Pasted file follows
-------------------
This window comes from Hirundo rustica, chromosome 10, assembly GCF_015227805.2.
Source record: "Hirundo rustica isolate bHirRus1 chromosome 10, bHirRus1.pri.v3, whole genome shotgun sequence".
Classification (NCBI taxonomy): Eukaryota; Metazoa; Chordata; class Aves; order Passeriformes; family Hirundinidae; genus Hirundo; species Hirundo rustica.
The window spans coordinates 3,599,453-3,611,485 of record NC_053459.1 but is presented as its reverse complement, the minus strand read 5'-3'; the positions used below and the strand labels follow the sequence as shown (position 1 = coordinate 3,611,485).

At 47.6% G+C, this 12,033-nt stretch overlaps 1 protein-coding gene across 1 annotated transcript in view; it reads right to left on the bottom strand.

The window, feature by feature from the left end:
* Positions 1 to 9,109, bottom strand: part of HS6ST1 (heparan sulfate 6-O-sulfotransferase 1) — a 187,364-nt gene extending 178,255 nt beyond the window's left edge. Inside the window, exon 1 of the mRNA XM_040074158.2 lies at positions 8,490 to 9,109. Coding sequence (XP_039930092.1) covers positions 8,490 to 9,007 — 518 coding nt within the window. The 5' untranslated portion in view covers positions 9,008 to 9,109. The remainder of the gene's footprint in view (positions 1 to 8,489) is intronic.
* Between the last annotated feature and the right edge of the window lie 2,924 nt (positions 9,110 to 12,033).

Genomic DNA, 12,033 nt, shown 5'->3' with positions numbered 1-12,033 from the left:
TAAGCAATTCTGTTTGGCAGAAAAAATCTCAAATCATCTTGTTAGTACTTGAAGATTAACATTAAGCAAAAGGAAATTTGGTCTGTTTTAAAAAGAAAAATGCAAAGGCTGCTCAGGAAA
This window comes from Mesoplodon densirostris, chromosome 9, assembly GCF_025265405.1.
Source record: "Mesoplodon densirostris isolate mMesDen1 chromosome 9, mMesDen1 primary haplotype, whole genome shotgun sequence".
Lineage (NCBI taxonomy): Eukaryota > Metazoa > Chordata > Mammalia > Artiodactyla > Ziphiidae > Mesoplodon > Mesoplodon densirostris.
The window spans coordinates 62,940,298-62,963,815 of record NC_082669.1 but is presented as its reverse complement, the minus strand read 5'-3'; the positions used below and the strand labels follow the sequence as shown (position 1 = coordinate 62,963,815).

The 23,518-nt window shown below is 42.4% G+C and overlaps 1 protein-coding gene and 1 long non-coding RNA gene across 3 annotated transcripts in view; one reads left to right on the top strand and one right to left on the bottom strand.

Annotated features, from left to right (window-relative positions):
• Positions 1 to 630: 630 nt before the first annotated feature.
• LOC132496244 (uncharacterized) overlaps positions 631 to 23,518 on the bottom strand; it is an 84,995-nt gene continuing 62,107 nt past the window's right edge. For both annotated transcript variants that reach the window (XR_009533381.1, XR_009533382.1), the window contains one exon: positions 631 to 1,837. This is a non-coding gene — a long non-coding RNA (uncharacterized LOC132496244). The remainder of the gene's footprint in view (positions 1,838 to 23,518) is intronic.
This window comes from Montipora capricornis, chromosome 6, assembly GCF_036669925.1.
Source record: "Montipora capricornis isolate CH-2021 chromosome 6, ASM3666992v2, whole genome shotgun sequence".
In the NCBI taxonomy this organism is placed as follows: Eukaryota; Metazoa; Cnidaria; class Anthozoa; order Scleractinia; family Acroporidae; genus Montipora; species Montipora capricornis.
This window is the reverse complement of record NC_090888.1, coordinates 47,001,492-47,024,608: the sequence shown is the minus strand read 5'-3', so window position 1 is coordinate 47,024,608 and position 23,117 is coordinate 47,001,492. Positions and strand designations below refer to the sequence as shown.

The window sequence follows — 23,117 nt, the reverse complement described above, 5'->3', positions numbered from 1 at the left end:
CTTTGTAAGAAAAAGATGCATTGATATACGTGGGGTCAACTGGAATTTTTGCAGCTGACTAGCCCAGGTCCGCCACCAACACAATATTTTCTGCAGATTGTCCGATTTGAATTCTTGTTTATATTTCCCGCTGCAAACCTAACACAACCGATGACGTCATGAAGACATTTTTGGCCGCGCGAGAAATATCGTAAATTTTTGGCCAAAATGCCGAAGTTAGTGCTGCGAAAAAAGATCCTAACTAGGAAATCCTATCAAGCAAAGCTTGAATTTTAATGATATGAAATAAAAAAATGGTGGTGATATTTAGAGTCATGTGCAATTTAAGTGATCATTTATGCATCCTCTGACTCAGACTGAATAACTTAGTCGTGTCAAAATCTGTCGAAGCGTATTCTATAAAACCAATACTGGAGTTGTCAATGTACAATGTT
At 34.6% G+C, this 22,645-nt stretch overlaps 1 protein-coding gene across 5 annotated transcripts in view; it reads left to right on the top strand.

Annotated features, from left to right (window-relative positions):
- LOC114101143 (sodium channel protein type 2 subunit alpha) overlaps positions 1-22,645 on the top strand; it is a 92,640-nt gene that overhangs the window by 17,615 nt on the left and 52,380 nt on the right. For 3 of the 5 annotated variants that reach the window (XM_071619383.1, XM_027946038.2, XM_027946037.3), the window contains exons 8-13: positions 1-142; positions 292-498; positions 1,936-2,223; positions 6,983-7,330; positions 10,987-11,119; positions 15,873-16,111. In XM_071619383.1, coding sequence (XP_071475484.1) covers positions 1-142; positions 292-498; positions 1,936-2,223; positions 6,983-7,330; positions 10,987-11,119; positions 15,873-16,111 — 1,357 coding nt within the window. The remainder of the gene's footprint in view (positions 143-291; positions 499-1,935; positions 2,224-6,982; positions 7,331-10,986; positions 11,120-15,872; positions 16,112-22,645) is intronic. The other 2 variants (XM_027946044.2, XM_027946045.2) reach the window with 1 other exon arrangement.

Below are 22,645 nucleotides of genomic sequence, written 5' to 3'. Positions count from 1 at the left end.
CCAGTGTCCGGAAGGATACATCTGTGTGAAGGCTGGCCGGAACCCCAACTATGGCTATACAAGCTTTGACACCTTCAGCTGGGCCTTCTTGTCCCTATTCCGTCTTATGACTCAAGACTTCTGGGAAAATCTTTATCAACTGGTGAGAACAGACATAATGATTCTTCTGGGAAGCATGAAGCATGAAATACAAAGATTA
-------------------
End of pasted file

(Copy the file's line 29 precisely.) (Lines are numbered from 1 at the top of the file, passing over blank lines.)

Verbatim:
CCAGTGTCCGGAAGGATACATCTGTGTGAAGGCTGGCCGGAACCCCAACTATGGCTATACAAGCTTTGACACCTTCAGCTGGGCCTTCTTGTCCCTATTCCGTCTTATGACTCAAGACTTCTGGGAAAATCTTTATCAACTGGTGAGAACAGACATAATGATTCTTCTGGGAAGCATGAAGCATGAAATACAAAGATTA